"Some games I know I have to get the team involved," he said. "I know they will harass me on the ball. I know there are games where I have to take over. I know I have to pass a lot. I like to make good passes, make my teammates feel good, be a team player, be unselfish. But sometimes I know I have to take a shot. What I do best is lead my team. That's my best asset. I take the role very seriously."

Brunson has taken basketball very seriously since he was a sixth grader. Earlier, he played baseball, soccer and football. But he soon realized that "basketball was the sport that had me going all the time. I never played a game when I didn't want to play and perform. Other sports didn't excite me in every game. But basketball has kept me going every time I step on the court," he said.

The proverbial light went on in fifth grade, when he was playing with seventh graders. He was surprised when his AAU coach started him ahead of two older guards whom Brunson thought were better than him. "It gave me confidence. It inspired me to get better every day, even if I was sitting at home, laying in my bed and shooting a ball at the ceiling," he said.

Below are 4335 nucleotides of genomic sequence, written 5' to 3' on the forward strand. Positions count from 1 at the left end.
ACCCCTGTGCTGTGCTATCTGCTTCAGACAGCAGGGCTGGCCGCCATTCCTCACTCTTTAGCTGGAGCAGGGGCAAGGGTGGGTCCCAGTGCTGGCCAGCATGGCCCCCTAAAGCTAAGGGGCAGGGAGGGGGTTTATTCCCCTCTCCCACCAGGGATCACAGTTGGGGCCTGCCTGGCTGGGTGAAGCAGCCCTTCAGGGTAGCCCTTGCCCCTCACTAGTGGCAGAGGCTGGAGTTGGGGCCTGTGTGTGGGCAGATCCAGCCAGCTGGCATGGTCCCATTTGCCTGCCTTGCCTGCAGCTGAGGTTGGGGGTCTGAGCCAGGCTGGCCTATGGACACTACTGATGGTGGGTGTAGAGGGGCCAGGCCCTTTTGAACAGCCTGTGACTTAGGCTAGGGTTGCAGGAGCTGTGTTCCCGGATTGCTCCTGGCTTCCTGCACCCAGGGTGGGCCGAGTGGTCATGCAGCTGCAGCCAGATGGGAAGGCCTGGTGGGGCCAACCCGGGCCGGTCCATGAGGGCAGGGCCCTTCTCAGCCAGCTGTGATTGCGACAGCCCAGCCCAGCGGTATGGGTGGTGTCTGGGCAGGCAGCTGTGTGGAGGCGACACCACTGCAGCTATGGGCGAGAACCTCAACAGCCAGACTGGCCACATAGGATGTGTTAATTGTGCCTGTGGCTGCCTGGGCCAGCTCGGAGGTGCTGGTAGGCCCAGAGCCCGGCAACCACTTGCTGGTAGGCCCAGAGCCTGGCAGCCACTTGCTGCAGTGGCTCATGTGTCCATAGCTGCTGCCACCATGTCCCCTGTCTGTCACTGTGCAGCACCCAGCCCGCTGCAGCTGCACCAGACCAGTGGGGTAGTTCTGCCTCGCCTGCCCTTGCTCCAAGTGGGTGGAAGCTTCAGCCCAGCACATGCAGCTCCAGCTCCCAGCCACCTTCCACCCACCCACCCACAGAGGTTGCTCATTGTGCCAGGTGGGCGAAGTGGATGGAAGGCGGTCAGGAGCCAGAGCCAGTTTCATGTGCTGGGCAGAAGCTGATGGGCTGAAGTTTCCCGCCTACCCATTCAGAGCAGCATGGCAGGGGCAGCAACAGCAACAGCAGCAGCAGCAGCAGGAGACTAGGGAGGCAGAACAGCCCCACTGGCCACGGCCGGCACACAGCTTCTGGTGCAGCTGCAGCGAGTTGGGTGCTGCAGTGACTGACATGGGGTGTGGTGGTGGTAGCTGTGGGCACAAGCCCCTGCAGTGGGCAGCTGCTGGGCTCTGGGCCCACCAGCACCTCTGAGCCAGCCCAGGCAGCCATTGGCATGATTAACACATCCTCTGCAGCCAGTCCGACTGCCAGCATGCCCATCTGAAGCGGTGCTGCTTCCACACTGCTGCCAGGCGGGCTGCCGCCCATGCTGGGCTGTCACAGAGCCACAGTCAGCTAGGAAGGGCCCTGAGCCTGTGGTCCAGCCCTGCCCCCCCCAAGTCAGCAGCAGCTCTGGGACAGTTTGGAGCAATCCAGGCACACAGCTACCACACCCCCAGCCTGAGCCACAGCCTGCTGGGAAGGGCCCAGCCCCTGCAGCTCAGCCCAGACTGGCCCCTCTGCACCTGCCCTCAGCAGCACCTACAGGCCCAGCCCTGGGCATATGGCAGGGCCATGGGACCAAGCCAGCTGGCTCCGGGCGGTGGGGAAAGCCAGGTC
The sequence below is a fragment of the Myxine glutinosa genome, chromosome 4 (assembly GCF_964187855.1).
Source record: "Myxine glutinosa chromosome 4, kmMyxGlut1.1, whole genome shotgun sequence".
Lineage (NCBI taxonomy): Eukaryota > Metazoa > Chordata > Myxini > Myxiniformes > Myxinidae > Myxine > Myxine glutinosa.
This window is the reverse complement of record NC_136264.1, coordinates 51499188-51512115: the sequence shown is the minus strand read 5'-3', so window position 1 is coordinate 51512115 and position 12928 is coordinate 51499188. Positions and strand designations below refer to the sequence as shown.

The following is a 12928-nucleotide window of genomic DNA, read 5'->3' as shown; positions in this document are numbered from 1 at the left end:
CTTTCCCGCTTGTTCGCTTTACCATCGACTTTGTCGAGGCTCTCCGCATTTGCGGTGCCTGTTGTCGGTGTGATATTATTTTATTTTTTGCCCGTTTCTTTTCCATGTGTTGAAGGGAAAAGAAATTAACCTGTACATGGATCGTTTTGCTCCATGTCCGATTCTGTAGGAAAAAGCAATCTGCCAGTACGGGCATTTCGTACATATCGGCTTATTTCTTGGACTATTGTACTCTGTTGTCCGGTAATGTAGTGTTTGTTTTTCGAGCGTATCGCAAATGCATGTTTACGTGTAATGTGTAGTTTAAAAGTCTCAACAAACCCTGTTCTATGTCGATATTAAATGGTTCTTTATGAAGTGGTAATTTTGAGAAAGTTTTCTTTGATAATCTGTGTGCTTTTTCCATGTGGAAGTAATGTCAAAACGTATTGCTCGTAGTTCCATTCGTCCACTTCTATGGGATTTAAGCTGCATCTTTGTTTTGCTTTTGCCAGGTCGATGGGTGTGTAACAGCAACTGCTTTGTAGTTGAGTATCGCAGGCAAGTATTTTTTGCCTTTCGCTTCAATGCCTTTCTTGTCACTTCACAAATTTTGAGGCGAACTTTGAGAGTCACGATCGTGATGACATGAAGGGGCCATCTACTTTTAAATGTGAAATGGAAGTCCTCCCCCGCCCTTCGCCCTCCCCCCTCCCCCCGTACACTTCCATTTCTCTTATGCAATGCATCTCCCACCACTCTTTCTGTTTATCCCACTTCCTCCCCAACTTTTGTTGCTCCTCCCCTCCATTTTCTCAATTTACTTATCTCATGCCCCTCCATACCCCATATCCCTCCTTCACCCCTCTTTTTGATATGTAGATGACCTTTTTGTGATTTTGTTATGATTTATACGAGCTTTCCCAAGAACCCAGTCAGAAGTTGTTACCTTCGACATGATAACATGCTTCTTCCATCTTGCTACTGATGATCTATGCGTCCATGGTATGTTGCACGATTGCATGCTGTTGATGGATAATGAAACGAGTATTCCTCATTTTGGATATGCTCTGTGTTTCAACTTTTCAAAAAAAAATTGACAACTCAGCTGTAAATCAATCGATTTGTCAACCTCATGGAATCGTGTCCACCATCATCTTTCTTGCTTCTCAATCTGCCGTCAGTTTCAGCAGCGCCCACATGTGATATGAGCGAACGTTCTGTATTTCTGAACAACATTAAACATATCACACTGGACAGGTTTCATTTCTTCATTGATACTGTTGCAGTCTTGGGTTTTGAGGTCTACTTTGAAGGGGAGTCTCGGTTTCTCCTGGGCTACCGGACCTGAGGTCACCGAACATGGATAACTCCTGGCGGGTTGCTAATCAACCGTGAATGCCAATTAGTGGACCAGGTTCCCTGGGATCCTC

So it isn't surprising that Ambrose would first single out Jalen's "adult brain in a kid's body" rather than his shooting stroke or ball-handling skills when discussing the talented youngster.

"I think three plays ahead. When I'm playing, I'm all instinct," he said. "I work on a lot of moves so they become habit so I don't have to think about them. They become natural to me. I know what will happen, how they will defend me. I'm constantly aware of what is going on on the floor."

And he's only a 16-year-old sophomore.